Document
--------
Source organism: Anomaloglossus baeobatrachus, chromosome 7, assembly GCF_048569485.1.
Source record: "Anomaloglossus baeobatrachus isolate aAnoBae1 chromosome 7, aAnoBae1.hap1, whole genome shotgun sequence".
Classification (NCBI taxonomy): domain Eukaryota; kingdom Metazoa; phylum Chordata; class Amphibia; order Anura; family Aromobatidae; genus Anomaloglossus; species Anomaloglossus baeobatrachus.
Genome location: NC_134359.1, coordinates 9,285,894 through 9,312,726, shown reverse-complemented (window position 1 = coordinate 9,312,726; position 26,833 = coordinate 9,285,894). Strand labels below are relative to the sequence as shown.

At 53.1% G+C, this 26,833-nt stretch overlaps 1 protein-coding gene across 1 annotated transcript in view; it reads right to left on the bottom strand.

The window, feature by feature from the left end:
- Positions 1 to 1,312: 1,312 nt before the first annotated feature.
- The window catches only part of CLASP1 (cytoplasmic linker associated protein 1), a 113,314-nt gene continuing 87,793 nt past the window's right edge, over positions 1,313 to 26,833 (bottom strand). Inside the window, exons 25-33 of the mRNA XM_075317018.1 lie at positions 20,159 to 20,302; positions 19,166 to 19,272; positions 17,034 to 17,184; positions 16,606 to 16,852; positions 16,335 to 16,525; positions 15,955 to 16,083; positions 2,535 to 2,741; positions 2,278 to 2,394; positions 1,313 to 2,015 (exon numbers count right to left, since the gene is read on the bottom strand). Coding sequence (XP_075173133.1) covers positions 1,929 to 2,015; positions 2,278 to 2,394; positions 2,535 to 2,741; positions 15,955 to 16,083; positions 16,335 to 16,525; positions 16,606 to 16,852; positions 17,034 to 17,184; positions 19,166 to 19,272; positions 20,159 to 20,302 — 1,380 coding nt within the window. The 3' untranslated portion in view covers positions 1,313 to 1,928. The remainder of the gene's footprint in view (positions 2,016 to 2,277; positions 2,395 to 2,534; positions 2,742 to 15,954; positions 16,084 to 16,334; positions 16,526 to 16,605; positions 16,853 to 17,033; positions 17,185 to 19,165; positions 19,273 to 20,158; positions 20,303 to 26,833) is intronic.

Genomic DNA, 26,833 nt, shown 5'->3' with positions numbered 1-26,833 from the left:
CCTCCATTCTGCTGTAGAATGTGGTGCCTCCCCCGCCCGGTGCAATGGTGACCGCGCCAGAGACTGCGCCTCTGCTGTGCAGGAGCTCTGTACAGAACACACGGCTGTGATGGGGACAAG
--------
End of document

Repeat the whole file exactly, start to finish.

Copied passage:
Source organism: Anomaloglossus baeobatrachus, chromosome 7, assembly GCF_048569485.1.
Source record: "Anomaloglossus baeobatrachus isolate aAnoBae1 chromosome 7, aAnoBae1.hap1, whole genome shotgun sequence".
Classification (NCBI taxonomy): domain Eukaryota; kingdom Metazoa; phylum Chordata; class Amphibia; order Anura; family Aromobatidae; genus Anomaloglossus; species Anomaloglossus baeobatrachus.
Genome location: NC_134359.1, coordinates 9,285,894 through 9,312,726, shown reverse-complemented (window position 1 = coordinate 9,312,726; position 26,833 = coordinate 9,285,894). Strand labels below are relative to the sequence as shown.

At 53.1% G+C, this 26,833-nt stretch overlaps 1 protein-coding gene across 1 annotated transcript in view; it reads right to left on the bottom strand.

The window, feature by feature from the left end:
- Positions 1 to 1,312: 1,312 nt before the first annotated feature.
- The window catches only part of CLASP1 (cytoplasmic linker associated protein 1), a 113,314-nt gene continuing 87,793 nt past the window's right edge, over positions 1,313 to 26,833 (bottom strand). Inside the window, exons 25-33 of the mRNA XM_075317018.1 lie at positions 20,159 to 20,302; positions 19,166 to 19,272; positions 17,034 to 17,184; positions 16,606 to 16,852; positions 16,335 to 16,525; positions 15,955 to 16,083; positions 2,535 to 2,741; positions 2,278 to 2,394; positions 1,313 to 2,015 (exon numbers count right to left, since the gene is read on the bottom strand). Coding sequence (XP_075173133.1) covers positions 1,929 to 2,015; positions 2,278 to 2,394; positions 2,535 to 2,741; positions 15,955 to 16,083; positions 16,335 to 16,525; positions 16,606 to 16,852; positions 17,034 to 17,184; positions 19,166 to 19,272; positions 20,159 to 20,302 — 1,380 coding nt within the window. The 3' untranslated portion in view covers positions 1,313 to 1,928. The remainder of the gene's footprint in view (positions 2,016 to 2,277; positions 2,395 to 2,534; positions 2,742 to 15,954; positions 16,084 to 16,334; positions 16,526 to 16,605; positions 16,853 to 17,033; positions 17,185 to 19,165; positions 19,273 to 20,158; positions 20,303 to 26,833) is intronic.

Genomic DNA, 26,833 nt, shown 5'->3' with positions numbered 1-26,833 from the left:
CCTCCATTCTGCTGTAGAATGTGGTGCCTCCCCCGCCCGGTGCAATGGTGACCGCGCCAGAGACTGCGCCTCTGCTGTGCAGGAGCTCTGTACAGAACACACGGCTGTGATGGGGACAAG